Lansing Update: Catholic Grassroots, Tell Your House Member to Approve Immediate Tax Relief for Working Families

In this update:

Grassroots Pressure Needed to Get Immediate Tax Relief to Working Families

Michigan Catholic Conference (MCC) is urging members of the Catholic Advocacy Network like you to contact your House member to urge swift passage of a bill that would bring immediate tax relief to hundreds of thousands of working, lower-income Michigan families.

Senate Bill 144, sponsored by Sen. Kristen McDonald Rivet (D-Bay City) would ensure Michigan families could benefit from the newly increased Earned Income Tax Credit (EITC) immediately this year. The increase to the EITC was approved earlier this year as part of a bill that contained other unrelated tax items, but without immediate effect, meaning families wouldn’t benefit from the newly increased tax credit until 2024.

This new standalone bill has already cleared the Senate, and if it cleared the House with enough votes and signed by the Governor, people who have already completed their taxes for 2022 and who qualify for the EITC would get the extra cash sent to them.

One of the main reasons for advocating for the legislation this year was to help lower-income families struggling to keep up with high inflation by providing them extra tax relief to help with their groceries and other day-to-day expenses.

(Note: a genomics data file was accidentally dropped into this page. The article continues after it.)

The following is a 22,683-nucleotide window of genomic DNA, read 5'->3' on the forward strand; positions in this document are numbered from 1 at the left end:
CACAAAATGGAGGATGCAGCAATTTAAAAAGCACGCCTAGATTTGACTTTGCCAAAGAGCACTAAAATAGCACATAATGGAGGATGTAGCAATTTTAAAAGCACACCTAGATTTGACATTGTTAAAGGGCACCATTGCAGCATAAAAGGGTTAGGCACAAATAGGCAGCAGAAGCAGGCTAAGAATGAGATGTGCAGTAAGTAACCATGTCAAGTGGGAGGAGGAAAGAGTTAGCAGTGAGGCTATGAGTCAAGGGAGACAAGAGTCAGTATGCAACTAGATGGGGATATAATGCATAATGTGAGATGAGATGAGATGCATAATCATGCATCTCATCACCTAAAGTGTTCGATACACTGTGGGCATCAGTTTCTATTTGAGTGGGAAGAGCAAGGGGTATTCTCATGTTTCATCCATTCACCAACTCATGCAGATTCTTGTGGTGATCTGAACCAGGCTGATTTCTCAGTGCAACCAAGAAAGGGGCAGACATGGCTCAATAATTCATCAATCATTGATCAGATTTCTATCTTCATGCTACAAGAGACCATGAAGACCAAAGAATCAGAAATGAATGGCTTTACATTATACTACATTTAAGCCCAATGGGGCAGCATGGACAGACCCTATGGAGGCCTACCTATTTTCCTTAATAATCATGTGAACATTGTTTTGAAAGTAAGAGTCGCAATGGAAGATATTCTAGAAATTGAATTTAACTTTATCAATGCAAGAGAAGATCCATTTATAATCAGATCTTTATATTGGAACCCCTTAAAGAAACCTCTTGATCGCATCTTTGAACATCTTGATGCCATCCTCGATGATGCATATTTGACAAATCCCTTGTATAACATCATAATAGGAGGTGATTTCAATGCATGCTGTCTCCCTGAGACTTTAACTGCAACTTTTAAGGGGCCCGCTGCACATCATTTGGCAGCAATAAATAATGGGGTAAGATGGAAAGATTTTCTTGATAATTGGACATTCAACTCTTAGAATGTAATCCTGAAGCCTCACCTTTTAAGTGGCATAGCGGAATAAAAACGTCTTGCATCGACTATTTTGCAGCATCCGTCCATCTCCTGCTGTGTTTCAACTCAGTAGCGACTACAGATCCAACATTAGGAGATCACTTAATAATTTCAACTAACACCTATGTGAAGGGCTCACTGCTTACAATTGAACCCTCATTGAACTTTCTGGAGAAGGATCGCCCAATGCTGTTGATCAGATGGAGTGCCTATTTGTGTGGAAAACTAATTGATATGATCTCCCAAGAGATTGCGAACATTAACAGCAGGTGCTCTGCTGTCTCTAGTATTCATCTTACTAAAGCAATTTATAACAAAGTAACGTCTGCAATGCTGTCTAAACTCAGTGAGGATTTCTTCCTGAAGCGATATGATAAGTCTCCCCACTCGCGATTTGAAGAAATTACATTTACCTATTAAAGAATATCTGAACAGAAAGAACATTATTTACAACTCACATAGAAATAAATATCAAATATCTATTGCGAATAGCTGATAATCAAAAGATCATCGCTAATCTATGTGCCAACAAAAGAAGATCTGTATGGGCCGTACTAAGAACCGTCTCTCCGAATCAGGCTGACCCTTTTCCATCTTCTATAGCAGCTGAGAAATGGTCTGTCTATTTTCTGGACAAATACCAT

Without passage of Senate Bill 144 soon, the point of getting people help faster is lost if they must wait until 2024 for the boost to their 2022 EITC credit. According to United Way, passage of Senate Bill 144 would provide an average boost of $600 to families through their state tax refunds.

Click or tap here to send a message to your state House member to take up this bill and pass it with enough votes to get it to the Governor’s desk for her signature.

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MCC Backs Bill Requiring Transparency on Predatory Payday Lending

Legislation aimed at ensuring transparency from the payday lending industry in Michigan was supported by MCC in a committee hearing this week.

MCC was invited to testify in support of House Bill 4343, sponsored by Rep. Jennifer Conlin (D-Ann Arbor) before the House Insurance and Financial Services Committee. The committee took testimony only on the bill, which also heard support from the Community Economic Development Association of Michigan (CEDAM).

The bill would require the state insurance regulator to produce an annual report for each of the next seven years on several key data points on the payday lending industry, such as how many businesses are engaged in providing these loans and where these businesses are located, as well as how many customers are using these loans and how much in fees they are paying to access these loans.

MCC Vice President for Public Policy Tom Hickson testifying before the House Insurance and Financial Services Committee in support of House Bill 4343.

As MCC noted in its testimony to the committee, requiring the state to publish this information about the industry should better help lawmakers to determine the impact that repeat borrowing from payday lending has on the financial standing of people in Michigan.